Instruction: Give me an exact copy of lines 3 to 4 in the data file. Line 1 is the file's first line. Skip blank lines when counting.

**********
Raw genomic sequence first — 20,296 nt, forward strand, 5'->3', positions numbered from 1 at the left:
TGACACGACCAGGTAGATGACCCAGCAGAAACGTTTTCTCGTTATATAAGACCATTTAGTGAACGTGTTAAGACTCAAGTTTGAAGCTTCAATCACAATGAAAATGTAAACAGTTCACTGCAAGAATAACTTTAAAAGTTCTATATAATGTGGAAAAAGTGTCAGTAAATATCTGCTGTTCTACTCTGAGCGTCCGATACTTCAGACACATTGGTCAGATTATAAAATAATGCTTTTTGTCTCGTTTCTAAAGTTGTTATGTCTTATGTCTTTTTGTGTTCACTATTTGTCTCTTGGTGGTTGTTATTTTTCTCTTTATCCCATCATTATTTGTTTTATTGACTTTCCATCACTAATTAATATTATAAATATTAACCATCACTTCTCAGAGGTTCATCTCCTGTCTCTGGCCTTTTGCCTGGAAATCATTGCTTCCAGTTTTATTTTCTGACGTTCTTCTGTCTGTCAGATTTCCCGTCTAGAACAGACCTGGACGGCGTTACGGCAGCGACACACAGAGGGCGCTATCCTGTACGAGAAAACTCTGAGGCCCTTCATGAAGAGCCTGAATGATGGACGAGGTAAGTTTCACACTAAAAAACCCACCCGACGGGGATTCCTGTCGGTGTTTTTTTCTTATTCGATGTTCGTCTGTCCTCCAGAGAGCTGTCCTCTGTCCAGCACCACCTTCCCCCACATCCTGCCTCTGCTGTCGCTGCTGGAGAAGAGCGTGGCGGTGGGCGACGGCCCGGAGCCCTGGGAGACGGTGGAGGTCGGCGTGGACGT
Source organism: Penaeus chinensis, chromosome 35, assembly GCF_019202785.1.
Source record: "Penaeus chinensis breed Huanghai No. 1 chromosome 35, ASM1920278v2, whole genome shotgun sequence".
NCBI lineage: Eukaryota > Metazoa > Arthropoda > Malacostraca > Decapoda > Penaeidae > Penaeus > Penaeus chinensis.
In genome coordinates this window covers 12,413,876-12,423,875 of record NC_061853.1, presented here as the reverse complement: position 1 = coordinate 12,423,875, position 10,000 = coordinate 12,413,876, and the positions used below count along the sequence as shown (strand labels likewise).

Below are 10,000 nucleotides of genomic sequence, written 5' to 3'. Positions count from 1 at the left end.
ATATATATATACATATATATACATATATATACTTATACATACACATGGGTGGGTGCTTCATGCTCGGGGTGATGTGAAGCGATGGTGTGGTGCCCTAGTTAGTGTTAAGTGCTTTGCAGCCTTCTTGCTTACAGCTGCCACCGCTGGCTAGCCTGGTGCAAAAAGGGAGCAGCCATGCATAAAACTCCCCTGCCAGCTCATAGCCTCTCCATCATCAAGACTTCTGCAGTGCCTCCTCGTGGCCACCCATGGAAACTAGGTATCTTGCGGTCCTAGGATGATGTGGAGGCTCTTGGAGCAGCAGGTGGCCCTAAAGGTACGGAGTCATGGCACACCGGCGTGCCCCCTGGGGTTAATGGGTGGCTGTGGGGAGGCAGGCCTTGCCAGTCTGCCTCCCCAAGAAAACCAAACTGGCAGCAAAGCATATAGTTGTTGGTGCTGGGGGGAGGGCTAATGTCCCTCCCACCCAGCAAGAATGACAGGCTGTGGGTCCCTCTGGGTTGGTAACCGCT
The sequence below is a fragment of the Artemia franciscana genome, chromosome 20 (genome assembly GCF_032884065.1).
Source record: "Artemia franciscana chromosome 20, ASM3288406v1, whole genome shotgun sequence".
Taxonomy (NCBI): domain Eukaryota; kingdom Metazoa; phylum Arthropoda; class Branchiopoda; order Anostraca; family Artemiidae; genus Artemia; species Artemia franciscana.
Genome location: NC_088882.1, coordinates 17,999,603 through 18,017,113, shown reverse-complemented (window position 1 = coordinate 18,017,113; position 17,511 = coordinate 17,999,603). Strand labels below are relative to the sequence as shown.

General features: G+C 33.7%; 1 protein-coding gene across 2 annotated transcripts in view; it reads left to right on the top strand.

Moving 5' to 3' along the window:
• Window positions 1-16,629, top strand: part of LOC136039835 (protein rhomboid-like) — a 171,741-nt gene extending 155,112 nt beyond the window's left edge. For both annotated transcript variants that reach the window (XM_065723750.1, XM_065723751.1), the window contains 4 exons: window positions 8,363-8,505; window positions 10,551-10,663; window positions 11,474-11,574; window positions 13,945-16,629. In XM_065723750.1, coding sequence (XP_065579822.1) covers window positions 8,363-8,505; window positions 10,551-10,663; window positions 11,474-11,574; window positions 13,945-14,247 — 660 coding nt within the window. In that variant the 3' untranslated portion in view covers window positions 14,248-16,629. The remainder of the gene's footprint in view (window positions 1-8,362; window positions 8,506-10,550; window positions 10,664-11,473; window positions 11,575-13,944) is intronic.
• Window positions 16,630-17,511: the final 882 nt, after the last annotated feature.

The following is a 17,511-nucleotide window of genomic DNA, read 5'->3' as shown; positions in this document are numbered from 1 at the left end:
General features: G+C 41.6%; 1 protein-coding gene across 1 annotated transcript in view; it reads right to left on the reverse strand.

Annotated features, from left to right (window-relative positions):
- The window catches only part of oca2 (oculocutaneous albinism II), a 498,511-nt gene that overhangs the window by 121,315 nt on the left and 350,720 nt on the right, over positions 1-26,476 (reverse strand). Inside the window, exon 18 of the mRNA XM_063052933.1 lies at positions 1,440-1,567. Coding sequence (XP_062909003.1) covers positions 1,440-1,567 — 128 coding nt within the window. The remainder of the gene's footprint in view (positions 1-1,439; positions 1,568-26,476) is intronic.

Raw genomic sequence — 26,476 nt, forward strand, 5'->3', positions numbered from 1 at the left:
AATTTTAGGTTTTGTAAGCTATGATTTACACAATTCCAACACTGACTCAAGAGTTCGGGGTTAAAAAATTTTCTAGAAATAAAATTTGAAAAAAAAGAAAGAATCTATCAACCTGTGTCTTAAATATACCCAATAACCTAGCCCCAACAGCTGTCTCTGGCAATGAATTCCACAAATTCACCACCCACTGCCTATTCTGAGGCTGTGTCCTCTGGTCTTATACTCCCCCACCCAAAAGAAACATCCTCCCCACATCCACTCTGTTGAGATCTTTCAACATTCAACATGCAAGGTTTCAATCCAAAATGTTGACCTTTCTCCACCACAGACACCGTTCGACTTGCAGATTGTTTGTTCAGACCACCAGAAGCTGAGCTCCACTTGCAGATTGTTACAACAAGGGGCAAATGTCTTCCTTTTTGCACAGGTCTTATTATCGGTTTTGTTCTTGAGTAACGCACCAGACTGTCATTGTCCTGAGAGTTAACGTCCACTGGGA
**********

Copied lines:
Source organism: Penaeus chinensis, chromosome 35, assembly GCF_019202785.1.
Source record: "Penaeus chinensis breed Huanghai No. 1 chromosome 35, ASM1920278v2, whole genome shotgun sequence".